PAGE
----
Actually, I’m kind of extrapolating my own analysis from the actual findings. Rachel Dwyer, lead author of a study recently published in the journal Social Science Research, has found that students maturing into adulthood feel empowered by their indebtedness to financial institutions and have higher self-esteems.
That’s right, they think having tens of thousands of dollars in education and credit card debt as empowering and not burdensome in the least.
Dwyer took data from 3,079 young adults who participated in the National Longitudinal Study of Youth 1979. The NLSY interviews the same nationally representative group of Americans every two years.
Let’s look at some statistics highlighted in the paper. The number of students enrolled in college grew 44% from 1977 to 2003, yet the volume of student loans grew a staggering 833%. That’s not even taking into account the soaring costs implemented in the past couple of years. Neither does the statistic that tution and fees increased by almost 50% between 1995 and 2005. I’m sure it’s much higher now.
As for the loans, the typical graduating senior left with more than $15,000 in federal loans in 2009 and the average 18-24 youth carries $4,000 in credit card debt. And that’s not taking into account the hundreds of thousands of dollars accrued by graduate students, especially those in law or medical school.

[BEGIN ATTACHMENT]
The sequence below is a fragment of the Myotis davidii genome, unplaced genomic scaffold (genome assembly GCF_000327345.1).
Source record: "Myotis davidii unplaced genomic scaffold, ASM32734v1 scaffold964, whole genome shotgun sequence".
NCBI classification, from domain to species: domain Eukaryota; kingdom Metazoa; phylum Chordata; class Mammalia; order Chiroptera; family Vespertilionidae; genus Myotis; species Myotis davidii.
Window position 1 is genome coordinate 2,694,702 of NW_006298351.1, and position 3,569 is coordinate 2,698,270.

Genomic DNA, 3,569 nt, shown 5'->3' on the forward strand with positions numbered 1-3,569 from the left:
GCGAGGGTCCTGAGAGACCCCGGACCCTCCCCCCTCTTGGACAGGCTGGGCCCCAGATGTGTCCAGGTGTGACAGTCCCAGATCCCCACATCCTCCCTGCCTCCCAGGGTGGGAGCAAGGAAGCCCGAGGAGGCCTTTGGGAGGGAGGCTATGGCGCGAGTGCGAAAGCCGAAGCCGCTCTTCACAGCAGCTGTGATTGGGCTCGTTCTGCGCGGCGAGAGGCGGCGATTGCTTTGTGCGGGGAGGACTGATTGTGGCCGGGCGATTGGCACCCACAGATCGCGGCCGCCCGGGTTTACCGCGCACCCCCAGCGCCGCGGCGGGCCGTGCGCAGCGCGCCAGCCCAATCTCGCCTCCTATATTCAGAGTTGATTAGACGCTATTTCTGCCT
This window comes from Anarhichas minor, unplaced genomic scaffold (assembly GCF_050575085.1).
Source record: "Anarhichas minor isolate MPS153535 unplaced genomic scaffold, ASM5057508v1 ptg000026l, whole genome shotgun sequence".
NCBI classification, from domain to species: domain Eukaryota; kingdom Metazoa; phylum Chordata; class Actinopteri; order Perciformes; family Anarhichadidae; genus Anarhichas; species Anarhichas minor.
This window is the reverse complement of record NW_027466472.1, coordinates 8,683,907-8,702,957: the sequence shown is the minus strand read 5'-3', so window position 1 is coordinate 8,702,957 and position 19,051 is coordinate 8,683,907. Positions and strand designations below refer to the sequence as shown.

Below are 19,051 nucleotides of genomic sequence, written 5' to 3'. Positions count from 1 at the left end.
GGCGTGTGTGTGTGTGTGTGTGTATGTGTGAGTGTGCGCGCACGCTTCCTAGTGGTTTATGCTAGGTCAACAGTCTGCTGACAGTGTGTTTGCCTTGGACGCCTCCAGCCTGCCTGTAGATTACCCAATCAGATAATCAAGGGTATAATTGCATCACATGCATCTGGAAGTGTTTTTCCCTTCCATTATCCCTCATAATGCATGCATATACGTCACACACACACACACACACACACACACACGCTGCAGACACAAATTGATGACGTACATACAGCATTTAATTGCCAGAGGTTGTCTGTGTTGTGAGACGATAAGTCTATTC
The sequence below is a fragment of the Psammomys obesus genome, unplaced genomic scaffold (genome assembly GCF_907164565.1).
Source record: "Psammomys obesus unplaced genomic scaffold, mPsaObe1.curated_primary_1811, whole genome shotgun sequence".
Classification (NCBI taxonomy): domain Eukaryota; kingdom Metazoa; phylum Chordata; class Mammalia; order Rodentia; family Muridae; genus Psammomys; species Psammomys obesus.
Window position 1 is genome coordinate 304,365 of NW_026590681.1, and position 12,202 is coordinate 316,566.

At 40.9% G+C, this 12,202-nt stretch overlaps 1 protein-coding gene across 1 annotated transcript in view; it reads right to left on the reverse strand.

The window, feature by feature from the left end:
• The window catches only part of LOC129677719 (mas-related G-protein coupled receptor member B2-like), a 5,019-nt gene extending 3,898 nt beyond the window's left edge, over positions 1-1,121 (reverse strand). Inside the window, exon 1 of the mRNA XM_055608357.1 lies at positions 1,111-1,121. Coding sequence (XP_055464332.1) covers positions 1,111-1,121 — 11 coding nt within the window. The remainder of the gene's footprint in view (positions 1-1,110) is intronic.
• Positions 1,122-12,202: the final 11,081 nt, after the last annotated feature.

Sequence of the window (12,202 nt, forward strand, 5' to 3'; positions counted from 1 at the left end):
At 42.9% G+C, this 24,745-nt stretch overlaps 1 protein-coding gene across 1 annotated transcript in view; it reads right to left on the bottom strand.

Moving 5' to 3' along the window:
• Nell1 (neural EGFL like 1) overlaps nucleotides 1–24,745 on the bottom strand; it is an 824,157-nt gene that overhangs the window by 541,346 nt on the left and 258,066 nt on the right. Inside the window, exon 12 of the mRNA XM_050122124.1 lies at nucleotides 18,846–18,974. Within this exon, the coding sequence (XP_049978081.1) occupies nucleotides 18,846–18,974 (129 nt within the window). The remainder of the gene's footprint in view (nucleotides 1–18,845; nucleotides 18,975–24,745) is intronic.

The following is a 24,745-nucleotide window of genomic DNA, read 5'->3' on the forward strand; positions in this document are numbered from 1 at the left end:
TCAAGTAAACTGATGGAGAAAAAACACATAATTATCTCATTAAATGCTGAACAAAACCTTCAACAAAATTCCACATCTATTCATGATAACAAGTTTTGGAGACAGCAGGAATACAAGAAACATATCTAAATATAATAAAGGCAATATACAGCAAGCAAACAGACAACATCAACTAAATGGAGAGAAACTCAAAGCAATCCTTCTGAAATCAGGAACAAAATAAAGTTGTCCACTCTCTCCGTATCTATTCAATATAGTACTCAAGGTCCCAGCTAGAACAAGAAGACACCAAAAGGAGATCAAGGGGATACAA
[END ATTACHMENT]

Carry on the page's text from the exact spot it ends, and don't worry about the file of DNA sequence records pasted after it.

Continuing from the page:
Despite having $20,000 worth of debt upon entering adulthood, young adults see it as an investment in their future, and a necessary one. Many low-to-middle class individuals don’t see any other options. It’s something they have to do. But it’s okay, because they feel empowered, like they can go out, conquer the world and pay off their debts.
Except they can’t.
Many struggle to find well-paying jobs – or any jobs at all – after graduation. And those that they do find are often stagnant with little promise of upward mobility. I myself know plenty of friends who went to college and aren’t using their degrees in the least. Which is fine, except that it’s a lot to pay for something you don’t use.
This is all reflected in the data. By the time young adults hit their late 20’s and early 30’s, their sense of empowerment has shifted to one of burden. Debt won’t go away when you can only afford to make minimum payments and never work on the actual principle balance, and the stress associated with difficult financial situations begins to take its toll.
Or perhaps they just finally wise up.
But I’m not one to talk; I’m probably one of them.